Anastasu, wife of Iaco: Crete, 1336

Dublin Core


Anastasu, wife of Iaco: Crete, 1336


Anastasu says that she is healthy in mind and body when she testates. She names her dear husband Iaco ("virum meum dilectum") as her executor. She leaves her son, Tobia, half of her dowry, and the other half of dowry should go to "the sons and daughters of my brother who now reside in Alexandria."

Anastasu recalls that she was named executor of her grandfather Zacha's estate.

She next leaves very large amounts of money to her son Tobia -- 1500 hyperpera. And to her daughters Pothyti, Parnatissa, and Vlimidhena, she leaves another 1500 hyperpera, to be divided equally between the three. To her other two sons, Zacha and Perna, who are still minors, she leaves 500 hyperpera a piece, when they reach their majority, 18 years old.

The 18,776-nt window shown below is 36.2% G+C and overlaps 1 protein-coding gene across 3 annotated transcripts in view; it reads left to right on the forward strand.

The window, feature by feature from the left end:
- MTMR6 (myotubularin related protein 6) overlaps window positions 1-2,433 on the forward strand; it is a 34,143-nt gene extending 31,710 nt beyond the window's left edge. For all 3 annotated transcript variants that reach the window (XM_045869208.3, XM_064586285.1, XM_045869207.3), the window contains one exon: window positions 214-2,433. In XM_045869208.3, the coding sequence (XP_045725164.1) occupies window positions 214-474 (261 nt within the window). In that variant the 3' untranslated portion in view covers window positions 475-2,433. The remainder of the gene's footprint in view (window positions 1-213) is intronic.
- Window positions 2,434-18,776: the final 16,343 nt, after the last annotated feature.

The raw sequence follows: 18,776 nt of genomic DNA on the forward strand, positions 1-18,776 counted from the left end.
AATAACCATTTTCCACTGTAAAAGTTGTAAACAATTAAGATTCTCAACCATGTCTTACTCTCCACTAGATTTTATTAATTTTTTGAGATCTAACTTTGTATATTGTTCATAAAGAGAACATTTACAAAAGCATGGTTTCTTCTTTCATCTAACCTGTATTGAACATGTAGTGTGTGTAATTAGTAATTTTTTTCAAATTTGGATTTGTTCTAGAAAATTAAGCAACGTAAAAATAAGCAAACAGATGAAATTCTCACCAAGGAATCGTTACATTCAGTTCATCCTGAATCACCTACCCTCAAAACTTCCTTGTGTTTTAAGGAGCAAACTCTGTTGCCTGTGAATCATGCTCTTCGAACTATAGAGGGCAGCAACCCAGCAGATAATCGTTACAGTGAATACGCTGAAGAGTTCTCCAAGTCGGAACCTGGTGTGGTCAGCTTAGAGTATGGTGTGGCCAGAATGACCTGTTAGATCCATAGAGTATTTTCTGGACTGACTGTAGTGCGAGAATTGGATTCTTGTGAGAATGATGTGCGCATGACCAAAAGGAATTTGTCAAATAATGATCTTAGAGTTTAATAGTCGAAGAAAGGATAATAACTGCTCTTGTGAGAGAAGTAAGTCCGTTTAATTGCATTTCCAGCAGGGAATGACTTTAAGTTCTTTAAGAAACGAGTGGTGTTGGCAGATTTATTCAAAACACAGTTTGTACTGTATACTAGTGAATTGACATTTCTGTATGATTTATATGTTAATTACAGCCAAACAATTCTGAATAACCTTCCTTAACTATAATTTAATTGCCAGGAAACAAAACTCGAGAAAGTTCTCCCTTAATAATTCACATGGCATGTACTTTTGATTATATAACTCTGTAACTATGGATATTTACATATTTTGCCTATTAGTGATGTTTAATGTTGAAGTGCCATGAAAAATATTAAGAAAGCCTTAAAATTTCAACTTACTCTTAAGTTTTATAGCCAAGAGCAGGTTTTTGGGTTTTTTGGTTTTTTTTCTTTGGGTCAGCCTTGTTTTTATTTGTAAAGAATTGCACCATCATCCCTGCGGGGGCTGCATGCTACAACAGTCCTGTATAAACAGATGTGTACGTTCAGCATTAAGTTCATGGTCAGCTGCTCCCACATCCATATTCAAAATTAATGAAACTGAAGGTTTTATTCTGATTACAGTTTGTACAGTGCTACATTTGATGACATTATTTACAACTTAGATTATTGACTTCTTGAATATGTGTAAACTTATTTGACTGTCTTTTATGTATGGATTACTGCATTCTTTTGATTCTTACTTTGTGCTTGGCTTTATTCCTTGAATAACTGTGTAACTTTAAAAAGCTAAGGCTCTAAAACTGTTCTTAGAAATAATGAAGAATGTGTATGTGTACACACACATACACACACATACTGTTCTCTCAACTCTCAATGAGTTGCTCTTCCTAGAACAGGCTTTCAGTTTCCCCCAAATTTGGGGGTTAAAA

She spends some lines of the will organizing the estate of her grandfather, assigning a good amount of the goods and labor to Tobia and others.

The daughters Parnatissa and Vlimida (aka Vlimidhena) receive the house that had belonged to Anastasu's grandmother (named Vlimidhena), which she had given to Anastasu.

A strange line in the will -- the very last line before the boilerplate begins -- says that Anastasu's "daughter and son and my executor" should be able to compel her husband (who is, indeed, also the executor) to present and unseal all of the accounts and documents ("omnes et singulas raciones et scripturas") relating to her.

[Note: This is not a complete summary of the will.]


Candia, Crete


10 December 1336


Archivio di Stato, Venice
ASV Notai di Candia, b. 295, fol. 52v (not. Giovanni Gerardo)
McKee, Wills, no. 227




Eastern Mediterranean


Rena Lauer